Here in Thailand there is a kind of visa which requires that you leave the country once every three months, even if only for 5 minutes. It’s called a non-immigrant visa, and like thousands of other foreigners I have to make a “visa run” to the Burmese border (The country is called Burma or Myanmar) to get my new stamp.
What if I told you that I live in a place where the year is 2559? No, I am not schizophrenic, I did not watch too many science fiction movies, and I do not live on another planet.
But I do live in Thailand, and the year is 2559 for the simple reason that they use the Buddhist calendar instead of the Christian one. The Christian (Gregorian) calendar starts with the birth of Jesus, 2016 years ago.
The Buddhist calendar starts with the birth of Buddha, 2559 years ago. Most dates in Thailand are written with the Buddhist year which tends to be very confusing for westerners. The trick is to subtract 543 years and you are right back to 2016.
Chiang Mai is Thailand’s second largest city. It is also the second most important city with a huge tourism industry. The latest push is to turn it into one of Asia’s main convention centers.
Chiang Mai’s population is exploding since it is one of the most appealing cities not only in Thailand but in all of Southeast Asia. Why? It still has a laid back atmosphere which has fallen by the wayside in Bangkok already. Despite being a major city, people are still friendly, courteous, helpful, and always ready to flash you a friendly smile.
Like most people, I felt a strong urge to flee the nest right after high school and to go and experience life on my own. Going to school at a university wasn’t enough. I didn’t want to just learn about the world, I wanted to experience it. I had my mind set that the only way this was ever going to happen was if I traveled.
I wanted an experience that was unlike anything that would ever happen to me in Western civilization. I had an imaginary globe spinning around in my head and it wasn’t going to stop until I stepped foot on a plane and headed to a faraway land. Or at least that’s what I thought at the time.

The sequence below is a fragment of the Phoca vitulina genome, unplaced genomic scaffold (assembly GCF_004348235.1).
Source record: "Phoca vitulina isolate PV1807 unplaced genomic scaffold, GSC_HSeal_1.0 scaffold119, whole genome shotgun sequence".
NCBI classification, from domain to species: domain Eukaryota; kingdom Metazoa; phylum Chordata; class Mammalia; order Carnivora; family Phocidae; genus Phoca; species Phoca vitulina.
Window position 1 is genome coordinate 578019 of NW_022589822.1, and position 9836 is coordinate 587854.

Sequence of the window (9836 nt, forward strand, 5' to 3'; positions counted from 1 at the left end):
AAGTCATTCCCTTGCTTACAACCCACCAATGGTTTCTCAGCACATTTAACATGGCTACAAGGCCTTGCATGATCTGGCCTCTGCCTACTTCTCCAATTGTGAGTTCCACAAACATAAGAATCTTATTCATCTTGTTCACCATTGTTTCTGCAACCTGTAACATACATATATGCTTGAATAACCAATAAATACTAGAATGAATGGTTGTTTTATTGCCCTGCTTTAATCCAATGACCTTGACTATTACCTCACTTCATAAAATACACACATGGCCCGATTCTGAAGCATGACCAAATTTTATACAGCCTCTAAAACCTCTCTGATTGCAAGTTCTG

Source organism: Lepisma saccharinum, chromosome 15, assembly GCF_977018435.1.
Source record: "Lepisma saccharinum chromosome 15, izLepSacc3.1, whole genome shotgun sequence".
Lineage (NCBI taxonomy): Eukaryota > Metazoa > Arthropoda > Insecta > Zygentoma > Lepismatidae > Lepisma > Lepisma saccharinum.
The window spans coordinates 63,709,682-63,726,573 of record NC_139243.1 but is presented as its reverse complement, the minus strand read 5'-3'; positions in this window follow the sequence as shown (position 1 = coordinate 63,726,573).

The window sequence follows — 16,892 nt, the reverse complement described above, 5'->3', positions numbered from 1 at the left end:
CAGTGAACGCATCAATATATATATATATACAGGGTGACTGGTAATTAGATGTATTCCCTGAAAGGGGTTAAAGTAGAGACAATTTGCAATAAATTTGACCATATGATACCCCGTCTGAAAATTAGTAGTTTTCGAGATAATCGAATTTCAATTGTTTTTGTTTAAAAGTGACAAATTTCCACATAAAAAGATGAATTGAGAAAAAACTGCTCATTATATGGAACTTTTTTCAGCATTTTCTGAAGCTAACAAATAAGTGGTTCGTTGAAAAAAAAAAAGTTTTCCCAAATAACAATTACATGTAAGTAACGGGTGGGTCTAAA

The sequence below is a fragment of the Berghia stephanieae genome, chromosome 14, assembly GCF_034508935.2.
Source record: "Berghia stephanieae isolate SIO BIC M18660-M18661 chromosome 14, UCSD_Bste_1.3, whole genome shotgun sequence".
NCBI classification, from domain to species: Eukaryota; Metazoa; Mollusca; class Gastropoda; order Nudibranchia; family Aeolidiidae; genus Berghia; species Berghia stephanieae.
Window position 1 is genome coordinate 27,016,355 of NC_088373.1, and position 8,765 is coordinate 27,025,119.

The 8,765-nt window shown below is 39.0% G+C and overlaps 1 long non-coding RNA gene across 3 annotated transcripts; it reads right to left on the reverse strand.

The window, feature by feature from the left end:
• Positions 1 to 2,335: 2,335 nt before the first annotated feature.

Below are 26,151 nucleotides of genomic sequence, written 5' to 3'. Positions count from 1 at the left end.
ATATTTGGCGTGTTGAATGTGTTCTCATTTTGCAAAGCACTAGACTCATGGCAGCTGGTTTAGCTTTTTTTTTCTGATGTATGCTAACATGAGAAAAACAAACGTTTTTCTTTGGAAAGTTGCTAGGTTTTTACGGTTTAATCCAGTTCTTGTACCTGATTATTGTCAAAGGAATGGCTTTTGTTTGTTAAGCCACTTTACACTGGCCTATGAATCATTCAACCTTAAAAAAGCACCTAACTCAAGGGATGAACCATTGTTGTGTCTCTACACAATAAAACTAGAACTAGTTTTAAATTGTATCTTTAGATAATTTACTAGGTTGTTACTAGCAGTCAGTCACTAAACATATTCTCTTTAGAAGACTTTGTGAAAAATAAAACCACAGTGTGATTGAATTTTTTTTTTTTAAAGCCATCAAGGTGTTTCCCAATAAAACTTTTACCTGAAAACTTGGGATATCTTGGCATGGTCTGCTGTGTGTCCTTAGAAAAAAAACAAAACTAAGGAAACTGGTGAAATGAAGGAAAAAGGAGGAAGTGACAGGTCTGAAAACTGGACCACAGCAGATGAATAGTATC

Recently I purchased some sunblock cream in Thailand. When I checked the ingredients, I saw that they contained a whitening agent. Since I did not want to be whitened or bleached, I checked some other brands – same story – all contained whitening agents.
I went to a couple more drugstores, and finally in the third one I found an imported sun block which did not contain any skin bleach.
I have known since a long time that most Thai women are obsessed with being as white as possible.
Sometimes people ask me what happens if they have to go to a doctor or dentist in Thailand. They should really ask this question to the thousands of people who fly to Thailand from all over the world every year to get excellent medical treatment for much lower prices than in their home country.
You would think that sidewalks are meant for walking. At least that’s how it works in western countries. But in Asia this is not necessarily true. Although I have observed this in some other Asian countries as well, let’s talk about Thailand, because that’s where I live.
Sidewalks are often not very pretty affairs in Thailand. However I want to make a few things clear:
It’s this time of the year again when I had to escape from my usually beautiful home town of Chiang Mai, Thailand. During March and April the pollution levels are dangerously high due to seasonal agricultural burning. Whoever can, is leaving the city during this period.
This year my voluntary exile was Ko Lanta, an island in the south of Thailand with clean air and fresh sea breezes. While the island itself will be the subject of another article, in this one I will focus on one tiny little spot on the island which happens to be quite unique. It is the historic Old Town.
Its character is quite different from the rest of the island. Ko Lanta is predominantly inhabited by Muslims. The heart of historic Old Town however is all Chinese. It was settled over 100 years ago by a group of immigrants from China who arrived there by boat from their homeland.
One of the aspects which I always appreciated about Thailand is its refreshing religious tolerance. Nobody ever tries to preach to you, nobody ever tries to convert you, nobody cares what religion you follow.
Here in Chiang Mai, where I live, several temples conduct regular “monk chats”. A monk is available to answer questions or tell stories or teach about Buddhist concepts. Anyone can attend, and some of those chats are held by English speaking monks for the benefit of western visitors.
You can be sure that the monk will not try to move you towards his religion, convince you of anything or expect you to change your behavior. This is always left up to you.
When people think of Thailand, they often envision gorgeous beaches, palm trees, white sand and crystal clear ocean water. And yes, this does exist, but only in the southern part of Thailand. The bulk of Thailand is mostly land locked.
I remember when Thailand was hit by the infamous Tsunami in 2004, many of my concerned friends in the western world sent me emails asking me if I was safe. Actually I live over a 1000 miles away from the area which was affected, and the closest I ever got to it was watching it on TV, just like my American friends.